Sure this gas would do a good job and probably much cheaper than Acetylene and again I am not trying to be the bad guy here and knock the product I just want an HONEST assessment, wild claims of being able to do what no other gas in the last 100 years has done is hardly an honest assessment. I am certainly not trying to say J&M is being dishonest in fact he actually sounds like a great guy who truly wants to help, I mean after all it's not like he is selling the gas directly to people here. All I am trying to do is point out that this gas really does not appear to be anything revolutionary except for the way it is produced and unless it turns out to be able to do more than it appears at this point it may not be a better investment than LP for the home user, but then again it very well may be. The bottom line is that there is little or nothing lacking with LP as far as a replacement cutting fuel (for Acetylene) so is there any real advantage to the home user to choose Mangegas over LP? I am simply trying to get anyone thinking about this gas to ask themselves that question and take an honest look at what they are investing in. Most places will have LP available locally and from several sources while Mangegas is very likely to be more difficult to find and available only at specialized welding supply locations. Then there is the extra equipment, a new regulator and tank, will the tank have to be rented from the supplier as opposed to easily purchased LP tanks? Maybe the tank can be purchased that is just one of the things that needs to be considered along with the cost of the regulator. This is a new product, will it succeed and still be available at your location next year? If not then what else can your new equipment be used for if you have to switch back? I am not saying ANY of this is going to be a problem but it very well could be and needs to be considered. All I am saying is look beyond the glowing claims made by the company and consider what very well may be a fairly costly investment to be able to the same thing that could be done cheaper with LP.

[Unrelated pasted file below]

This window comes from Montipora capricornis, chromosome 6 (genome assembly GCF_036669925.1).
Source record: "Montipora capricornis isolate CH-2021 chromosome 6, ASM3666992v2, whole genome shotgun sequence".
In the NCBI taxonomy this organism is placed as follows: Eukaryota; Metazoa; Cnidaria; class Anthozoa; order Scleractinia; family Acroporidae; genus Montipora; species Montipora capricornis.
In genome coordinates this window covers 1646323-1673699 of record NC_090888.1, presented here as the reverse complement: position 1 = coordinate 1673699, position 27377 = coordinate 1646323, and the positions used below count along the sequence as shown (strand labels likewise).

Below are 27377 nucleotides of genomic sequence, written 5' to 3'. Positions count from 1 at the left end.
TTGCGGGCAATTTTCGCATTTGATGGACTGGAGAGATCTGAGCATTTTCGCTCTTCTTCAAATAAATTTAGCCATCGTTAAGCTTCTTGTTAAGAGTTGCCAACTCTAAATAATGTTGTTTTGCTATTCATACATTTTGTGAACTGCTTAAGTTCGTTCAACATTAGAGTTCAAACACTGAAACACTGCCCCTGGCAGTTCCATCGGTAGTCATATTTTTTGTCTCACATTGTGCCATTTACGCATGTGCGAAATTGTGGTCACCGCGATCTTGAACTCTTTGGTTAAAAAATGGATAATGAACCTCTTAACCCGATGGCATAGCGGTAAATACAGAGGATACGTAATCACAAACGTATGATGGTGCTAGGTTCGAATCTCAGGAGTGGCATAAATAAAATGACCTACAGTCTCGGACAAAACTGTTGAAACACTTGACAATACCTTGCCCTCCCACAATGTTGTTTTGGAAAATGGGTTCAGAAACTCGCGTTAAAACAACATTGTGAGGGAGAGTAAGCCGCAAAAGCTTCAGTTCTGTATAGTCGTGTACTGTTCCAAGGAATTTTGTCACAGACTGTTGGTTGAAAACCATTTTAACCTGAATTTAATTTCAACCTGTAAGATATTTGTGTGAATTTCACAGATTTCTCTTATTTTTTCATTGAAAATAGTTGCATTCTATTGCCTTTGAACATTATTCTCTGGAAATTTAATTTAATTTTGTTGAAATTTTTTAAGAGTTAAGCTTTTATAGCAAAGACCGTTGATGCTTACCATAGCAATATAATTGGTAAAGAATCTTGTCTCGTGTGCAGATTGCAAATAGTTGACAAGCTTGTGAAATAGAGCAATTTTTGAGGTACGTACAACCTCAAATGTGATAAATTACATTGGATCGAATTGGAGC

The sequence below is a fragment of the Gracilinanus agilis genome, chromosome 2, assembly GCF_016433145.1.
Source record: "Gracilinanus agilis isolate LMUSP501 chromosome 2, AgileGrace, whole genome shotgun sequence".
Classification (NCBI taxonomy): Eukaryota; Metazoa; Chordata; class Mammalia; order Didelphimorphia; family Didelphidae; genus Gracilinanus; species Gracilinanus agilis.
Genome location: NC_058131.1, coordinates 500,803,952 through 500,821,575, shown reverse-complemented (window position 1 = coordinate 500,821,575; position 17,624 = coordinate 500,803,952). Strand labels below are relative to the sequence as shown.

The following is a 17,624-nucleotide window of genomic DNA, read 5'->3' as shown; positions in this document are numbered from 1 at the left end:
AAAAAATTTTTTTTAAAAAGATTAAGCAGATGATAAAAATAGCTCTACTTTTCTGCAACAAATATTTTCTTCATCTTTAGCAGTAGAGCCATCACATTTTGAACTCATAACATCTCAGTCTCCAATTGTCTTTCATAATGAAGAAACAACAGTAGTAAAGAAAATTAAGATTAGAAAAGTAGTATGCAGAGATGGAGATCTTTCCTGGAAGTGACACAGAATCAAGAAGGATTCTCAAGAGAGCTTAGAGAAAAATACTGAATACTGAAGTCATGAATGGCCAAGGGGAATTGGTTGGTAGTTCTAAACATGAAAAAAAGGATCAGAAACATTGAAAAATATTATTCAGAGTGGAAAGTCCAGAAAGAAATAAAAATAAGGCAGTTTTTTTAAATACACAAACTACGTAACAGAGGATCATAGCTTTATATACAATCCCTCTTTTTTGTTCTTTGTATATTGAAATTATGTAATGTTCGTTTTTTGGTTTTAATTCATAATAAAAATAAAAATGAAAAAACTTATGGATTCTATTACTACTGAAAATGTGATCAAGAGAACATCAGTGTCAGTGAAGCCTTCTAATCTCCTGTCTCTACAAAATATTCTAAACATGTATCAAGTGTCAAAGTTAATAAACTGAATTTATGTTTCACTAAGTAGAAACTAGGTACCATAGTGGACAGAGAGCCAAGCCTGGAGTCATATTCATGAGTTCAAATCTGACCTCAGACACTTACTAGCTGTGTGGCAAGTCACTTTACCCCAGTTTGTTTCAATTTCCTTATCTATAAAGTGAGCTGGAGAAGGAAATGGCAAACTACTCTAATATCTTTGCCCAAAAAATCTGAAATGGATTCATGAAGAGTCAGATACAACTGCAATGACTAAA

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  #72 (permalink)  
Old 04-02-2011, 03:59 PM
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Guys - we have about beaten the subject to death, which is a good thing as it tends to get the argument out on the floor. Now, the question is, who is going to step up with a few bucks and give it a try. I don't use my oxy acet outfit often enough or I would. Some unknown's testimonial on the Magnegas website - wont cut it for me nor most of the other skeptics here.

So with that said, a challenge to J&M from me, a fairly old timer here one of the largest car enthusiasts sites - why not put it to Magnegas for them to supply the mod parts and a tank of gas to someone like Oldred, a pro, tho retired, to do some cutting, some scarfing and then some welding?? I think that he would give us a fair and impartial report on what this miracle gas can or cannot accomplish .